On February 15, 1985, in a phone interview from Los Angeles, Michael was surprisingly candid about his disatisfaction with many aspects of the Jacksons “Victory” tour. I asked him if, especially after his massive solo success with “Thriller,” working with his family again had been a problem. “Well…. it depends,” he said. “I never really wanted to use a lot of the people we had, but I was outvoted a lot of times. I’ve always tried to do everything first class. But it was a different story with the family. For example, I didn’t want the ticket price so high. But it’s hard to see your brothers and look in their eyes and see they’re upset with something. Or they won’t talk to you. But I’m going to do bigger and better things in the future. I love performing, creating, and coming up with unusual new things. To be a kind of pioneer….innovative. I get excited about ideas, not about money. Ideas is what excites me.”

*   *   *

On February 23, 1988 I went to Kansas City for the opening night of Michael’s “Bad” tour.

His manager Frank DiLeo arranged for me to visit Michael’s suite at the Westin Crowne Hotel after the show. Alone. No handlers, no family members, no animal companions, no child companions, no bodyguards were present — unusual for a Jackson visitation at this stage of his career. As I entered his large suite, let in by a security guard who stood outside the door, Michael was nowhere to be seen. “Michael?,” I called, as I walked around. I heard giggling from behind a door. The 29 year-old Michael Jackson was playing hide and seek. Finally, he appeared, wearing black trousers and a bright red shirt, his semi-straightened hair pulled back into a loose ponytail with a few strands falling over his face. He hugged me. He was taller than I’d remembered, taller than he appeared in photos. Then he pulled back, looked at me and said, in the lower and more “normal” of the two voices he could produce at will, “What’s that perfume? I know that smell.” I laughed and said, “Oh Michael, you don’t know this perfume. It’s an old drag queen perfume from the 1950s.” At the words “drag queen” he started giggling and repeated it: “Drag queen…..hahahahahaha!!! No, I know it. It’s ‘Jungle Gardenia,’ right?” I was taken aback. How did he know that? I told him that the only people who ever recognized this perfume were Bryan Ferry and Duran Duran’s Nick Rhodes. Well, I said, I guess you’re not as la-la as they say you are. The words “la-la” cracked him up and he repeated it…”La-la..hahahahaha!” A week later I sent a case of 24 bottles of ‘Jungle Gardenia’ to his hotel suite at New York City’s Helmsey Palace. And on March 2nd, I stood backstage in the wings at the Grammy Awards live telecast in Radio City Music Hall, while Michael waited with a gospel choir, about to perform “Man in the Mirror.” Looking at me he whispered, “Thanks for the smells….I’m wearing it now.”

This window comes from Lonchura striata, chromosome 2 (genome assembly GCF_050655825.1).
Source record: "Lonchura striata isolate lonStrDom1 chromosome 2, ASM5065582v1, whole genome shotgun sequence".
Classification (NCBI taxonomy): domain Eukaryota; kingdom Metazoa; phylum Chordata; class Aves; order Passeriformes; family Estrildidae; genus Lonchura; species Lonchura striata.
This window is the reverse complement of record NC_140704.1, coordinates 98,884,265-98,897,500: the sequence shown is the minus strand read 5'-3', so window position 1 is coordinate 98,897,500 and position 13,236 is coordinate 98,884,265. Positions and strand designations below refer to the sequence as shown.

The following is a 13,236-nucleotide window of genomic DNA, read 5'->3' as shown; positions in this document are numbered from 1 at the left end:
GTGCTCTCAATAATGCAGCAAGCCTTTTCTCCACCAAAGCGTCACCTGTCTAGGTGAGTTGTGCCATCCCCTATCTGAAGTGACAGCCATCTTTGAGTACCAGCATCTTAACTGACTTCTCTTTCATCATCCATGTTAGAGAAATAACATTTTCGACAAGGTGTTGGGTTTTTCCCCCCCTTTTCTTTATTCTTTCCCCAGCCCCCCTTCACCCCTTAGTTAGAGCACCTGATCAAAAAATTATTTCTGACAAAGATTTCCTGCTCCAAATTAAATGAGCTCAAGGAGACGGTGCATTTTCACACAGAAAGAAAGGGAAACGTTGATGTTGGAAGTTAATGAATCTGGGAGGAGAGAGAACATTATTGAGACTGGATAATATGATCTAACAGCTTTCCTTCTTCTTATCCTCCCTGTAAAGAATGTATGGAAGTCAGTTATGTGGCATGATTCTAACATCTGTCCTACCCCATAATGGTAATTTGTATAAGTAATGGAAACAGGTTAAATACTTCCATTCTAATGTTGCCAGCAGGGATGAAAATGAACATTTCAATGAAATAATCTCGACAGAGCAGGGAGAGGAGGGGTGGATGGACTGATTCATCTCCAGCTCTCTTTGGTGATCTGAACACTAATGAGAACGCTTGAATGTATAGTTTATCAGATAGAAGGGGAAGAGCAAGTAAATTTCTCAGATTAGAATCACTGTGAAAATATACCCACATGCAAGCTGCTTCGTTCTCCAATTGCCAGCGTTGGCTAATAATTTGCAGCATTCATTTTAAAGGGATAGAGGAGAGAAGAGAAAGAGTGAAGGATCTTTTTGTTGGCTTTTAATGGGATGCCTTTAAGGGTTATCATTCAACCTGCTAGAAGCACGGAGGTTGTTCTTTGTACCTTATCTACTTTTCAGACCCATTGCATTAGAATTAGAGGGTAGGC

*   *   *

On November 7, 2011, Dr. Conrad Murray was found guilty of involuntary manslaughter in the death of Michael Jackson.

That night, I was in Kanye West’s dressing room at Madison Square Garden for the first of two sold out “Watch the Throne” shows he would perform with Jay Z. Jay came into the room to go over the set list with Kanye. As he and Kanye played some music on a laptop, I heard snippets of the Jackson Five’s “I Want You Back” — which Jay sampled on his 2001 song “Izzo (H.O.V.A.)” — and an Otis Redding sample they used on “Otis,” the first single from their collaborative “Watch the Throne” album. I told Jay and Kanye that I probably was the only person in that room who had seen Otis Redding — at a concert in Central Park in the 1960s — the Jackson Five, and these two guys about to go onstage.

Eric Clapton and Keith Richards have always talked about the blues, and how they were just “passing it on.”

They passed on to new generations the things they learned listening to Robert Johnson, Muddy Waters and Howlin’ Wolf. That night, sitting in that Madison Square Garden dressing room, I thought, here it was again. Full cycle. Michael was dead. But his 12 year old voice would be heard by 20,000 hip hop fans in Madison Square Garden. And whether they even knew who it was or why or how it all came about, or what the song was or any of it — Michael Jackson was in the building.